News 2008



The Forgotten IDPs

In the urgent rush to assist the displaced people concentrated at camps centred in Rift Valley Province,more than 25,000 IDPs have been largely forgotten, despite having been chased from their homes since 2006.

African and world media coverage has been focussed on Kenya these past four months, and the centre of this attention has been on the hundreds of thousands displaced as a consequence of post-election violence.

As a result, tented cities have been erected, much-needed food supplied, temporary schools established, and socially conscious companies and international agencies have brought to these desperate people a range of services and support. Bedding and clothing, counselling and prayer sessions, toys and play therapy, all manner of assistance has been provided from a caring Kenyan community.

But throughout all this, tens of thousands, almost all children and mothers, have been living under plastic covers, sleeping without bedding, shivering without warm clothing, and going hungry for almost two years. These are IDPs too, but no ambassador or high commissioner has visited. No presidential or even ministerial visit has been made to see them. In fact, over 9000 school age children have gone without education among these people since November 2006.

Where, you ask? Who?

High on Mount Elgon, at altitudes of about 3000m, over 25,000 Ndorobo cling to life in an environment which does not permit farming. Over 90 per cent of these people fled here in the face of murder and rape, maiming and looting, arson and persecution. They came from the disputes at Chepyuk in 2006/7. They ran from the post election mayhem at Saboti and Kwanza and Eldoret earlier this year.

There are no ordered, tented camps here. Instead, stretched across an area of 600 sq kms, the wretched mothers and their children, together with some old mamas and wazee, cluster in small groups in makeshift mud or bamboo shacks, or even under the trees, protected from the elements only by some pieces of plastic hung from branches.

The government refused access for NGOs to erect temporary schools in 2007. Sheets of mabati still sit in the district headquarters town of Kapsokwony, unused donations from well-meaning churches and international relief agencies.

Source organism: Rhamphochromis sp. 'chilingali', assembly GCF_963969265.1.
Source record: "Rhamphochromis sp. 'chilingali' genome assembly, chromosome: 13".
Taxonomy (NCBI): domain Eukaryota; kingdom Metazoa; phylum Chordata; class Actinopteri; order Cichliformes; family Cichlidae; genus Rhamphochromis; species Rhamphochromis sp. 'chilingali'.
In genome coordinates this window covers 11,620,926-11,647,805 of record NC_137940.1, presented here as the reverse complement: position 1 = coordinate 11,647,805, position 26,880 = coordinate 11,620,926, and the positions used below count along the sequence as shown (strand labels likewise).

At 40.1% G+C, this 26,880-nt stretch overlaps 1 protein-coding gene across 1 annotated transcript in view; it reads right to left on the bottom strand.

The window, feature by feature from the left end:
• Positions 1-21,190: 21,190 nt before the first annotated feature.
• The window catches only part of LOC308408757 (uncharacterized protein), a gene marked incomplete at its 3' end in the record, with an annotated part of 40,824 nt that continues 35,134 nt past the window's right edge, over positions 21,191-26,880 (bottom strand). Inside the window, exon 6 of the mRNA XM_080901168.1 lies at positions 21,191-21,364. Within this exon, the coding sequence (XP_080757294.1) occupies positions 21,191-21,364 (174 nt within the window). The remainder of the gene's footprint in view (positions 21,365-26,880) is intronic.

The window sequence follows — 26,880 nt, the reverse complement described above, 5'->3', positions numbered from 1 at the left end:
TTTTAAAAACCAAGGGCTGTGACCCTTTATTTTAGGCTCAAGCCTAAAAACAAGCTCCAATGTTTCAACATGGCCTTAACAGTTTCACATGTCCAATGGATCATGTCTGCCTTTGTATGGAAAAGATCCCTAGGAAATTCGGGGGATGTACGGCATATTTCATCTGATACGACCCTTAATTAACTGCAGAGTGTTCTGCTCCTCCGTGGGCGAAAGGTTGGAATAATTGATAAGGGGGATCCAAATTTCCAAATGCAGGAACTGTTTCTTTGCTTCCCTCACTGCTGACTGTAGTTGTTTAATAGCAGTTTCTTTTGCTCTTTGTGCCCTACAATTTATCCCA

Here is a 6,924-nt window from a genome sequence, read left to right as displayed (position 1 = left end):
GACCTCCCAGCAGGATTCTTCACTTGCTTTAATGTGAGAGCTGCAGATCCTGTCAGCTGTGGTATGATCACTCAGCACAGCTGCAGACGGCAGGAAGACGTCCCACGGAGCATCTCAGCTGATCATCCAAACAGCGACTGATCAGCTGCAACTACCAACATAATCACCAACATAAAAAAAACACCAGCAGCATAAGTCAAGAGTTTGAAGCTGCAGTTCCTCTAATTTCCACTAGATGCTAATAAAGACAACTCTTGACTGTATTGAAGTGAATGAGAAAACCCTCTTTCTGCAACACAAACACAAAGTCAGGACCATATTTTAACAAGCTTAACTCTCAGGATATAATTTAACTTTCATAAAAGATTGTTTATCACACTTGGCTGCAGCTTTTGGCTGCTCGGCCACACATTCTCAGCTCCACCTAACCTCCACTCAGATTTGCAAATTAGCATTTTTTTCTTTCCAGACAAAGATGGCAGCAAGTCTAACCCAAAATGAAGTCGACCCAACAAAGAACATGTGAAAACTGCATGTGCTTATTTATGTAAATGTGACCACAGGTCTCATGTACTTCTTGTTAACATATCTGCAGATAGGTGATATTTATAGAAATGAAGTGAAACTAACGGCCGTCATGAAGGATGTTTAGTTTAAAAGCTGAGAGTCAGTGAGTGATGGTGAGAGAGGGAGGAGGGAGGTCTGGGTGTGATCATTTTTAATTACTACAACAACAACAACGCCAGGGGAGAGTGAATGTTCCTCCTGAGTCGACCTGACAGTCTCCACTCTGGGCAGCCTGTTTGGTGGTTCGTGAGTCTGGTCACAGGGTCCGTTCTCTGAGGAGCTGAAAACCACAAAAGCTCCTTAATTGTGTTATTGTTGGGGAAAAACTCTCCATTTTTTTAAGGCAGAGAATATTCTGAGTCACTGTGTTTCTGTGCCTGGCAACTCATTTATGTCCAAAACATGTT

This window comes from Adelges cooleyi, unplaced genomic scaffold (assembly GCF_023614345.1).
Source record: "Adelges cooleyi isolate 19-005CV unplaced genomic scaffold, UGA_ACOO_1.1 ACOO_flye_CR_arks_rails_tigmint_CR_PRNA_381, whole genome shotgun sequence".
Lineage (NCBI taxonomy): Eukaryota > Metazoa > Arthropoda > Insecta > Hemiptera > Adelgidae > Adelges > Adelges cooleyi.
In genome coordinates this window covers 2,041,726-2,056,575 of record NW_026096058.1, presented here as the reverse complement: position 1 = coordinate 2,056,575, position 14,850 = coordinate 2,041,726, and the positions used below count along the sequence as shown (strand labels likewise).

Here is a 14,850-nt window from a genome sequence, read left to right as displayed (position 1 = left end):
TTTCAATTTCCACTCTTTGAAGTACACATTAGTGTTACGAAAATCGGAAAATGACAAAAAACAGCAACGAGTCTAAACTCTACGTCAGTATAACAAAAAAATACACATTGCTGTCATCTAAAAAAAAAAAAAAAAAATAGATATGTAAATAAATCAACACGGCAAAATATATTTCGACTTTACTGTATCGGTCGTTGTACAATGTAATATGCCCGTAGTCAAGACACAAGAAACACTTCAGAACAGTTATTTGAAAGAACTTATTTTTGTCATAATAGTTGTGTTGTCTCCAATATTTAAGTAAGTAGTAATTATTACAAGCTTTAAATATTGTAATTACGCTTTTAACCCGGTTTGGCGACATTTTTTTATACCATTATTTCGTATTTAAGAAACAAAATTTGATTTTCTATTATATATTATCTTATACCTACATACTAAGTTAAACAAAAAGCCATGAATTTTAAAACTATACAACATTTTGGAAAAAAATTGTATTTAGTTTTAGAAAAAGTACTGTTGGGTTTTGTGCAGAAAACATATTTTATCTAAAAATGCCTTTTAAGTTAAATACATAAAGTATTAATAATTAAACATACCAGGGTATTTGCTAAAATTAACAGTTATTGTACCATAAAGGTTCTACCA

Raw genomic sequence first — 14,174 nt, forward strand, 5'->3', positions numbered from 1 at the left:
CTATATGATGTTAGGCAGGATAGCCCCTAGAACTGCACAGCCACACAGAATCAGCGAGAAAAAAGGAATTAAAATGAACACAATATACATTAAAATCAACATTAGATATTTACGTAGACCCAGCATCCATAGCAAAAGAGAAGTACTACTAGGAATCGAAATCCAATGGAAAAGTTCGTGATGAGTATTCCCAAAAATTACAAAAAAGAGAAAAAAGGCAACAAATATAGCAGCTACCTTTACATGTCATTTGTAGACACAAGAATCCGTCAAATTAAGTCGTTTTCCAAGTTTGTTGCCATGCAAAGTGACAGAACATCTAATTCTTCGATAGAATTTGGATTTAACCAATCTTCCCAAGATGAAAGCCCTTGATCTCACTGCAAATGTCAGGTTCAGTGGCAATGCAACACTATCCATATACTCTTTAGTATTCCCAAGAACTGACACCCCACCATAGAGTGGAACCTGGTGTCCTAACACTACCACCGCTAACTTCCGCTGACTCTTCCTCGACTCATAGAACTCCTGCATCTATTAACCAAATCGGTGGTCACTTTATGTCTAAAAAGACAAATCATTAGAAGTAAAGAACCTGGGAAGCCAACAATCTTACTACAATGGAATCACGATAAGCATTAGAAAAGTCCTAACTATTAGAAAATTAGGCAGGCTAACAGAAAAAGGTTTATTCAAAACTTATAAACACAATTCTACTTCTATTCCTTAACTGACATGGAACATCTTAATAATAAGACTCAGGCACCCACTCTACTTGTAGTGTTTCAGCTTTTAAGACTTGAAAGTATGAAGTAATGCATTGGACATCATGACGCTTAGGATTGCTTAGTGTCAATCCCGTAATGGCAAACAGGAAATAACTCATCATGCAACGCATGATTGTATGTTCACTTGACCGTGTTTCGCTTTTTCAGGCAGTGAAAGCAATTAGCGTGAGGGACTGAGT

It is only today, at the end of these people’s 16th month living out in the exposed cold and rains of the high mountain, that one agency – Plan International, through a Grant from the European Commission Humanitarian Aid (ECHO) – has been able to bring some woollen sweaters and underwear for infants and children. This is the first clothing delivered to the Ndorobo in all their time living out in the wild.

Now there is light at the end of these people’s miserable tunnel.

The elders of the Ndorobo met today with the Mount Elgon District Commissioner and presented to him a resolution unanimously agreed to by them all and intended for President Kibaki and Prime Minister Odinga. It is the Ndorobo’s proposal for a final settlement of the land issues which have dogged this marginalised community since Kenya’s independence.

“Our people never wanted to move to Chepyuk,” said Kirui Maru aged 85 years, a senior elder speaking on behalf of the Ndorobo peoples. “We are pastoralists. But we were forced to accept resettlement because all the infrastructure – roads, schools and the dispensary, which served our community was destroyed or allowed to rot by the government throughout the period from 1970 to date.

“Now we have been chased back to where we began by force of arms of the so-called Sabaot Land Defence Force. So we say, let the Pok community have Chepuyk if they want it so much. Leave us alone in Chepkitale and rebuild our schools and a clinic. Give us a little land on the eastern slope of our mountain – the area from which we were displaced by the white settlers under an agreement we signed with them in 1911.”

The elders insist that they have never taken up arms against their neighbours, but preferred to seek refuge in their ancestral homes. They are angry that while the community which protected the SLDF and from which its members were recruited have been getting regular support from agencies such as Kenya Human Rights and the Red Cross, little or nothing has been done for the Ndorobo – whom they see as the innocent persecuted community in all of this conflict.

“It seems that if you carry a gun you get attention, but if you seek no confrontation and prefer to turn the other cheek you are ignored and allowed to die,” said Mr Kirui Maru.

While the Ndorobo continue to wait to be heard, the children still shiver and the mothers die in childbirth. MSF Belgium and a local, expatriate doctor are the only regular visitors giving succour to these, Kenya’s longest lasting and most ignored internally displaced people.

They hope they can survive long enough for some of them to be alive to see some action on the part of the political chattering classes of Kenya.